Royal Armouries is conducting groundbreaking research to establish if a bullet-proof silk vest could have saved Archduke Franz Ferdinand’s life – and changed the course of history.

Experts at the National Firearms Centre in Leeds have replicated the conditions of the Archduke’s assassination in 1914 as accurately as possible, forming a key part of the museum’s First World War centenary programme.

Further experiments to test the capabilities of late 19th century body armour against 20th century firepower will go ahead in early September, but initial results have borne out a widely-held theory that silk does have bullet-stopping capabilities.

At the time, reporters speculated that the Archduke owned, but failed to wear, a piece of silk body armour on June 28 1914, when he was assassinated, along with his wife, Sophie, by a lone gunman in Sarajevo. The killings triggered a rapid chain of events, widely acknowledged to have sparked the outbreak of the First World War – a conflict that left a lasting legacy, which still echoes today.

Royal Armouries’ tests involve recreating replica silk vests. Made to the original patent’s specifications, these replicas have been fired at with the same type of pistol and ammunition and from the same distance as the original event.

Devised by priest-turned-inventor, Casimir Zeglen, this armour comprised organic layers, most notably silk, which had the ability to resist bullets. By the early 1900s, these vests were sold globally, and were bought by European royalty and heads of state.

Royal Armouries’ First World War researcher Lisa Traynor said, “In a previous role, I stumbled across a Browning Model 1910 self-loading pistol, the same type used to assassinate the Archduke. Upon examining its serial number, I realised it was only 516 away from the actual pistol used in the assassination and would probably have been manufactured around the same time.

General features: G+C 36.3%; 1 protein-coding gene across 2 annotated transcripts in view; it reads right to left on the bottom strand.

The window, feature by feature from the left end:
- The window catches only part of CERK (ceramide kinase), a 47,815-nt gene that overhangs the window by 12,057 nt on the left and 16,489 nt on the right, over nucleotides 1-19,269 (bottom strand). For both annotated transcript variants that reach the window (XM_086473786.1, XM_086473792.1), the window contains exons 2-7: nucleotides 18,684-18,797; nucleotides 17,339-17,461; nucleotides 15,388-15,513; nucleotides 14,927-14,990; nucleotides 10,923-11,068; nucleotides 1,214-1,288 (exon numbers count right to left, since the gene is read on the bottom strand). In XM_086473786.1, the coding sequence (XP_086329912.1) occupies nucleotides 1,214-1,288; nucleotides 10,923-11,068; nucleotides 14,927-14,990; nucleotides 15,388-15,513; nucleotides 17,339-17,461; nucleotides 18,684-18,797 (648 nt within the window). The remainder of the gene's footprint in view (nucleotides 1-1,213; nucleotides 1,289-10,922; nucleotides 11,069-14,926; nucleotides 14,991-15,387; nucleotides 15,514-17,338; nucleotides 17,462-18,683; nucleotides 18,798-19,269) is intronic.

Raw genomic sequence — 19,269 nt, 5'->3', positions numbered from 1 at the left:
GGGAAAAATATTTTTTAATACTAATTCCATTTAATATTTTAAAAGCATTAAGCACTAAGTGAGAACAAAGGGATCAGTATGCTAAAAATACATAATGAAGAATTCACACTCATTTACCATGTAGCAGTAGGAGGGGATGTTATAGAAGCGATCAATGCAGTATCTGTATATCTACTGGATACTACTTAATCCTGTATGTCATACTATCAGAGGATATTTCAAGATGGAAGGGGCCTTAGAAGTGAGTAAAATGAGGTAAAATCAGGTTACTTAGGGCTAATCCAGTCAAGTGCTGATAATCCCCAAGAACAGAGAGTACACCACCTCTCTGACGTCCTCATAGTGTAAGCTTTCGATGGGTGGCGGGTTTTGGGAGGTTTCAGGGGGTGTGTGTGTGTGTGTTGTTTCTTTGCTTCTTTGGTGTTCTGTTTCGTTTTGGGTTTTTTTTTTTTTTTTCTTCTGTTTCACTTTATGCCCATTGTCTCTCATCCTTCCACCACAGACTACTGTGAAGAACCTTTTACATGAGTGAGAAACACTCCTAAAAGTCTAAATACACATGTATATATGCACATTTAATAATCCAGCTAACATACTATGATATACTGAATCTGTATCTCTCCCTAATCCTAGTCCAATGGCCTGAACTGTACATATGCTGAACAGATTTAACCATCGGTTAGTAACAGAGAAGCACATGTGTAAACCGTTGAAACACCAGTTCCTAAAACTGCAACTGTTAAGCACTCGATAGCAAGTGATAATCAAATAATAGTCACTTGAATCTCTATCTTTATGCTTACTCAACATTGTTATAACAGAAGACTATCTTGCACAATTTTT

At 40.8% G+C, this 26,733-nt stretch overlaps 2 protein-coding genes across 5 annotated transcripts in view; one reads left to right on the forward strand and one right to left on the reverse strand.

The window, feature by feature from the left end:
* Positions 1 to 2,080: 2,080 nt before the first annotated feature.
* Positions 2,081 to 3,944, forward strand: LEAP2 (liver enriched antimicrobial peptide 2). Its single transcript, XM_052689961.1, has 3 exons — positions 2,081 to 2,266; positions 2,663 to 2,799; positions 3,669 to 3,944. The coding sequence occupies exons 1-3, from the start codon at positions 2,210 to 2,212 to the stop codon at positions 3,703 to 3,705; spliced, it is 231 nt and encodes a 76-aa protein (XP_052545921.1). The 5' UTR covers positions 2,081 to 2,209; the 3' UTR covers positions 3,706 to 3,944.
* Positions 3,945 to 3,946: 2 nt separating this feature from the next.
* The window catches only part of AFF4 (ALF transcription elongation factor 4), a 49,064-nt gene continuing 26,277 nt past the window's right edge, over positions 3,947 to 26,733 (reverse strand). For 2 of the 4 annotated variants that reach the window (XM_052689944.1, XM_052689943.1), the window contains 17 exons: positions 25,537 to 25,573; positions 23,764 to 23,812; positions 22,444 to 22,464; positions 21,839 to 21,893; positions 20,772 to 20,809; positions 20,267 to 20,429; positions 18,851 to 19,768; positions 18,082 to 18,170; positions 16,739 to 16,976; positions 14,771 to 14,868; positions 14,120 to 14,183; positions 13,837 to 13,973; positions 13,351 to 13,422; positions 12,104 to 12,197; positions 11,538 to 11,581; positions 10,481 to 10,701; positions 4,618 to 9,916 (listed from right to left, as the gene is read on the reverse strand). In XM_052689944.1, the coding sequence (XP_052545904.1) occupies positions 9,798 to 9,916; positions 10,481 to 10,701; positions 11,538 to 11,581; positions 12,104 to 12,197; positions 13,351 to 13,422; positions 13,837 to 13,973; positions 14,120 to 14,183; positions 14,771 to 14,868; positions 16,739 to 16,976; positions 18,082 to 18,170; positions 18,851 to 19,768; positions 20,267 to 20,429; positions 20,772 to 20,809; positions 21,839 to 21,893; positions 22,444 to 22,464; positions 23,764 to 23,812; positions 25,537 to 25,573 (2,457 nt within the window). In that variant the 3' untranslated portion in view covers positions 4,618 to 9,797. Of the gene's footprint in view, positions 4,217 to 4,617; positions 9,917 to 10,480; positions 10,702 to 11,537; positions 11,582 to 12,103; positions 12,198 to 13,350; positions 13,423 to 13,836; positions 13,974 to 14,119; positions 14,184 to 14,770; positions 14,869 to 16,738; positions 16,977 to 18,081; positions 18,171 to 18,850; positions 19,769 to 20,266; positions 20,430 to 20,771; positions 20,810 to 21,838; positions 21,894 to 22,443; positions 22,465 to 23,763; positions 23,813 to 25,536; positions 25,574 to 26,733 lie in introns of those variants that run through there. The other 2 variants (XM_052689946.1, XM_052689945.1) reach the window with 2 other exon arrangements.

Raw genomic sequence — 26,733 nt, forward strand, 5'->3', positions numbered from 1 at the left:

“This made me think about the ‘what if scenario’ surrounding the death of the Archduke. If he hadn’t been killed, would the war have been delayed?

“After months of independent research in international archives and with the assistance of international academics on the subject, I discovered that it was entirely possible that the Archduke may have owned a piece of body armour. Our First World War team thought it would be interesting to test the theory of silk body armour against the Browning Model 1910, to understand the ballistic capabilities of 19th century body armour against 20th century firepower.”

“I don’t want to pre-empt the next round of tests, however I can report that silk does have bullet-stopping capabilities! So this research could result in very exciting results.”

This ground-breaking research will form part of a new permanent exhibition at the Royal Armouries in Leeds, due to open in September – Bullets, Blades and Battle Bowlers.

Funded by the DCMS/Wolfson Galleries Improvement Fund, the exhibition will share the stories of inventors, tacticians and soldiers of different nationalities. Through their individual stories, it will explore how technological advances helped catapult the world into an era of modern warfare. The displays in the museum’s War Gallery will also explain how these bullet proof vests were constructed; show footage of the experiments against the Browning pistol; and feature silk vest samples.

Franz Ferdinand and the Mystery of The Silk Vest – Lisa is delivering a talk at the Royal Armouries Museum in Leeds on September 24, which will shed fresh light on the issue, and reveal the results from the upcoming tests. For tickets, priced £5, and more information, visit

Lisa is also presenting an international paper focused on the research at the International Committee for the History of Technology’s Conference in Romania, which runs from July 29 to August 2.

For more information regarding Royal Armouries’ First World War programme, visit

Notes to editors

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